eart disease has a grip on Roger Hesselltine's family, having killed his father at age 52 and threatening his brother's life just months ago. The nation's No. 1 killer has taken uncles and, indirectly, his mother, who died on an operating table as doctors worked to unclog her arteries.
Hesselltine wants to do everything he can to loosen the killer's grasp, and because of new technology, his options are growing.
Hesselltine joined thousands of Colorado residents who have headed to Colorado Heart and Body Imaging in Denver to have high-tech snapshots taken of their hearts. Many are prodded by fear.
After former Colorado Rockies pitcher Darryl Kile died unexpectedly last June of a heart attack at age 33, "We ... probably had a couple of hundred people aged 30 to 40 who have visited us," said Dr. James Ehrlich, the center's medical director.
Many of them were surprised to learn that they already had a serious buildup of plaque, or arteriosclerosis, which can lead to heart attacks, Dr. Ehrlich said.
Heart disease affects 7 million Americans and kills more than 500,000 a year, exceeding all cancer deaths combined.
Steps toward prevention
Although heart scans are gaining acceptance and headlines tout blood tests that might help doctors predict who carries potential time bombs in their chests, most people still hold their fate in their hands.
"The biggest bang for your buck would be to quit smoking," said Dr. Nelson Trujillo, a cardiologist with Boulder (Colo.) Community Hospital. Smoking boosts the chance of a heart attack as much as fourfold, a risk that drops to that of a nonsmoker's within a year of quitting.
The next-biggest bang would be to cut out fast food and pizza and to increase exercise, Dr. Trujillo said.
If everyone listened to Dr. Trujillo, his business would plunge. Yet there would still be people like Kile, Hesselltine and Dr. Trujillo himself -- people with strong family histories of the disease. For them, probably about 20 percent of heart patients, the new technology can be most useful, many doctors agree.
Hesselltine, 60, doesn't smoke. He leads a relatively quiet life in Gypsum, Colo., and exercises at least five times a week. He patrolled ski slopes for 25 years and did triathlons well into his 50s. He married an avid cyclist, who because of his heart and her racing schedule has always insisted on a balanced, low-fat diet. He monitored his cholesterol levels, and four years ago his doctor put him on drugs to lower the dangerous blood fats.
Hesselltine was doing everything right, yet his heart scan suggested he was doing everything wrong. An average score for a man between 60 and 70 is about 100. Hesselltine's score was more than 1,000.
"I'm not surprised, with all of my family history," Hesselltine said after learning the scan had indicated severe plaque buildup in his arteries.
His older brother, also a "health nut," had suffered a massive heart attack and underwent emergency bypass surgery just two weeks before Hesselltine's visit. "I feel it's good to know where you're at," he said.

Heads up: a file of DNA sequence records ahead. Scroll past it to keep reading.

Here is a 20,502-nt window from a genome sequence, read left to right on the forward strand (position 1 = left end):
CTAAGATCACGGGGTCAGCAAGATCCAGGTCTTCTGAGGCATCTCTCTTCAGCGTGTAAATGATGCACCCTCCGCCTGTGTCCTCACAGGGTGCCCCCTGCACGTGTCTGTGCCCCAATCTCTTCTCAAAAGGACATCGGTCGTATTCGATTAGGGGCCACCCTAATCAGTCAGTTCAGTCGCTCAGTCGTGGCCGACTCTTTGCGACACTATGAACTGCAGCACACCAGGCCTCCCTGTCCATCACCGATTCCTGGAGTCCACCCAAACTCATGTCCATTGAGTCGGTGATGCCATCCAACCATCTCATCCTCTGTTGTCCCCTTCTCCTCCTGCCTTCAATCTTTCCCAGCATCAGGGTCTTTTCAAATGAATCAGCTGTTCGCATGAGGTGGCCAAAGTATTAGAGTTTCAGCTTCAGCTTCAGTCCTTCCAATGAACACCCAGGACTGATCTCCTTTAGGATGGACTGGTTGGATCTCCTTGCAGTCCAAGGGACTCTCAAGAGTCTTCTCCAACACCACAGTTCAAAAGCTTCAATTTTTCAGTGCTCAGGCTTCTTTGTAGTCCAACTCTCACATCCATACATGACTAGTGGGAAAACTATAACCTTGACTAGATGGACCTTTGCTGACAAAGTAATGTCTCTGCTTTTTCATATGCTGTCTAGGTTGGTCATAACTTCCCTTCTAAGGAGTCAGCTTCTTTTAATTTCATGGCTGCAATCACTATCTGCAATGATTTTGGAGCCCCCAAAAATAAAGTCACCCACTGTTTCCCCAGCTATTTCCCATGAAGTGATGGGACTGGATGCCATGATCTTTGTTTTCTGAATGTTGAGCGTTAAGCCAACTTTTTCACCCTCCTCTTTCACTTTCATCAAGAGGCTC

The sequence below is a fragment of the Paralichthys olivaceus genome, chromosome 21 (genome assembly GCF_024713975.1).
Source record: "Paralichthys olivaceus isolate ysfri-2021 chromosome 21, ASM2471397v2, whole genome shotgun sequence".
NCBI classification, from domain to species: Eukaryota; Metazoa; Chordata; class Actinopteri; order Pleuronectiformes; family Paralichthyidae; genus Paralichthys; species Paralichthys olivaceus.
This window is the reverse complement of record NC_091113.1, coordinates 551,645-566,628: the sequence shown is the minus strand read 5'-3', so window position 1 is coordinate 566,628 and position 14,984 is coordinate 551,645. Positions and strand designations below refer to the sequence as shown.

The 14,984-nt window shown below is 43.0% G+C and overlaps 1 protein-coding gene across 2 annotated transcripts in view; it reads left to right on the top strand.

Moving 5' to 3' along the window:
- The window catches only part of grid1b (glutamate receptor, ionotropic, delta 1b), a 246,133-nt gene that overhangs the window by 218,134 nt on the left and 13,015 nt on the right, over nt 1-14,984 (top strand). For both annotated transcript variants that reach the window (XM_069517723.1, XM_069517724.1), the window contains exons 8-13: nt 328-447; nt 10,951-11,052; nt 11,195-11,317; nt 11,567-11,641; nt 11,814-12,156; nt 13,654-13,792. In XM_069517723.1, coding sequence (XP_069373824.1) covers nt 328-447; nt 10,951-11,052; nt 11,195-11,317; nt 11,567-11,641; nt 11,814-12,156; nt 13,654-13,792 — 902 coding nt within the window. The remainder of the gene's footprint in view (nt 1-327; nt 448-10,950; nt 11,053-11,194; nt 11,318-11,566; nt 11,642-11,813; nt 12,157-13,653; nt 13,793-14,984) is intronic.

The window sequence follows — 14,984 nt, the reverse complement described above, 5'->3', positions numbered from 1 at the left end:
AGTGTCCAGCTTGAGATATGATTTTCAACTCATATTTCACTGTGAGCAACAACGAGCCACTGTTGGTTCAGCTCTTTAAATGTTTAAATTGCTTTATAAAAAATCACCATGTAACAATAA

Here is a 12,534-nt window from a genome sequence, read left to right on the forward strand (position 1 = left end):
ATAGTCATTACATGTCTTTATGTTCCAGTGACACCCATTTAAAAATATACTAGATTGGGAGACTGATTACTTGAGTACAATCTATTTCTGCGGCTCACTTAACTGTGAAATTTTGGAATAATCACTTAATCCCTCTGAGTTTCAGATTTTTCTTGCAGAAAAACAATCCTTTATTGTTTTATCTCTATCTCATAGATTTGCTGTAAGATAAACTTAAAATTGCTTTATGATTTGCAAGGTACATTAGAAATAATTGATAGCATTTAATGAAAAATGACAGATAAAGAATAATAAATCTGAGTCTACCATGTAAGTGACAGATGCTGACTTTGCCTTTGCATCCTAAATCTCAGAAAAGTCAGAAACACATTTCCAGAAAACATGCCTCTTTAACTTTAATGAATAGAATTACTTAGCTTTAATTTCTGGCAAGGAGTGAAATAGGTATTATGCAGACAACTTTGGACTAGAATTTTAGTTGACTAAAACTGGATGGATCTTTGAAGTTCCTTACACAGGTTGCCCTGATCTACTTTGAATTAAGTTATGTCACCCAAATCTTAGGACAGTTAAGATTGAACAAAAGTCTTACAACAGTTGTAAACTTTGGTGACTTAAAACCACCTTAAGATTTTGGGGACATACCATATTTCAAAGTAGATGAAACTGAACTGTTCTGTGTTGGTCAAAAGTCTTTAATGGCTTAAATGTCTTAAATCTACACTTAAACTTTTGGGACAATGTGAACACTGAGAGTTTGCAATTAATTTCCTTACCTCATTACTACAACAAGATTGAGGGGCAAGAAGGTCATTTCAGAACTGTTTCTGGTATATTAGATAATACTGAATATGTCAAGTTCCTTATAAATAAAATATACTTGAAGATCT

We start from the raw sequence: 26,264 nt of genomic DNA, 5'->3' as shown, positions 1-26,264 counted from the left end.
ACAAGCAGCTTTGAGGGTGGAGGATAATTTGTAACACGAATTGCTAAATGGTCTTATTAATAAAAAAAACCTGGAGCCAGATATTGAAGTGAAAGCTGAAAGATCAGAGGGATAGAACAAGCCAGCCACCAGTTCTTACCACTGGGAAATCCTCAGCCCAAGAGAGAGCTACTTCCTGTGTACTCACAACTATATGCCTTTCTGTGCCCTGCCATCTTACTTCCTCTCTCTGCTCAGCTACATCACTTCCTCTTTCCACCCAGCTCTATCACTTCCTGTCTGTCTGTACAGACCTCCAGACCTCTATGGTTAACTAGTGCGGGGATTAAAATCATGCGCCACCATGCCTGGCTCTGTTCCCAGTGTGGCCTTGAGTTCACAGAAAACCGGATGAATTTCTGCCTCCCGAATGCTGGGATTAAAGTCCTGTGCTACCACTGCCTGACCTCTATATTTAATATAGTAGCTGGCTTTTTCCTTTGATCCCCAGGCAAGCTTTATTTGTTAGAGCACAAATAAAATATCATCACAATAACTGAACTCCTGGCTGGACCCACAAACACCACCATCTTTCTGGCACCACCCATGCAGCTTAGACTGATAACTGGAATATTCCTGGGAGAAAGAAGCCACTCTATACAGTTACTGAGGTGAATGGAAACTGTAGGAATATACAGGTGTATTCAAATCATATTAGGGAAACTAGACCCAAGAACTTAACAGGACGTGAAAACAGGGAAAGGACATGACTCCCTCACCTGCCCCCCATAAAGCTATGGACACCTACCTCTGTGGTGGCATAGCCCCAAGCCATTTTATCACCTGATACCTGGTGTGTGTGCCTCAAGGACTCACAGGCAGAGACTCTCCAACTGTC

Creating more tension?
Not everyone agrees. Some doctors argue that the only thing the test did for Hesselltine was to increase his anxiety -- not good for someone prone to heart attacks.
"The patient should be trying to avoid a heart attack anyway," said Dr. Scott Valent of Rocky Mountain Heart Associates, in Wheat Ridge, Colo. Dr. Valent said a heart scan is largely a psychological test -- and an expensive one.
Dr. Ehrlich urged Hesselltine not to worry. "We see scores like these every day," he said. Now Hesselltine and his doctor can treat the disease more aggressively, Dr. Ehrlich said.
The test takes only minutes. Patients are hooked to an electrocardiogram (EKG) machine and asked to hold their breath for a few seconds while the scans are taken. It generally costs at least $400 and frequently is not covered by insurance, although that's beginning to change.
Many patients think the test has saved their lives because either they or their doctors were not taking their risk seriously enough, Dr. Ehrlich said.
Preventive measures
Hesselltine said he has spent $400 on worse things and would urge his doctor to follow Dr. Ehrlich's advice and boost his cholesterol-lowering drug dosage.
Doing so could further stabilize his plaque, making it less brittle and unlikely to break. Breakage might lead to a clot, which could block the artery and deprive the heart of oxygen. Recent research indicates that heart attacks are more dependent on plaque's stabilization than on its amount.
"You may be as likely to have a heart attack if you have 90 percent blockage as you would with a 30 percent blockage of unstable plaque," Dr. Valent said.
The drugs that lower cholesterol levels stabilize the fatty buildup.
The heart scan, or electron beam tomography, measures calcium, a recognized marker of plaque. The American College of Cardiologists has not endorsed the scan, though it is performed at such prestigious medical facilities as the Mayo Clinic and Johns Hopkins University.
Some doctors argue against the scan, saying they can predict patients' risk of heart disease and treat them just as well with standard tests. Critics also contend that the new test is particularly bad for those with no apparent problems.
Nevertheless, Dr. Ehrlich said of heart scans, "The trend is more and more toward acceptance. We feel the heart scan is the most valuable component."

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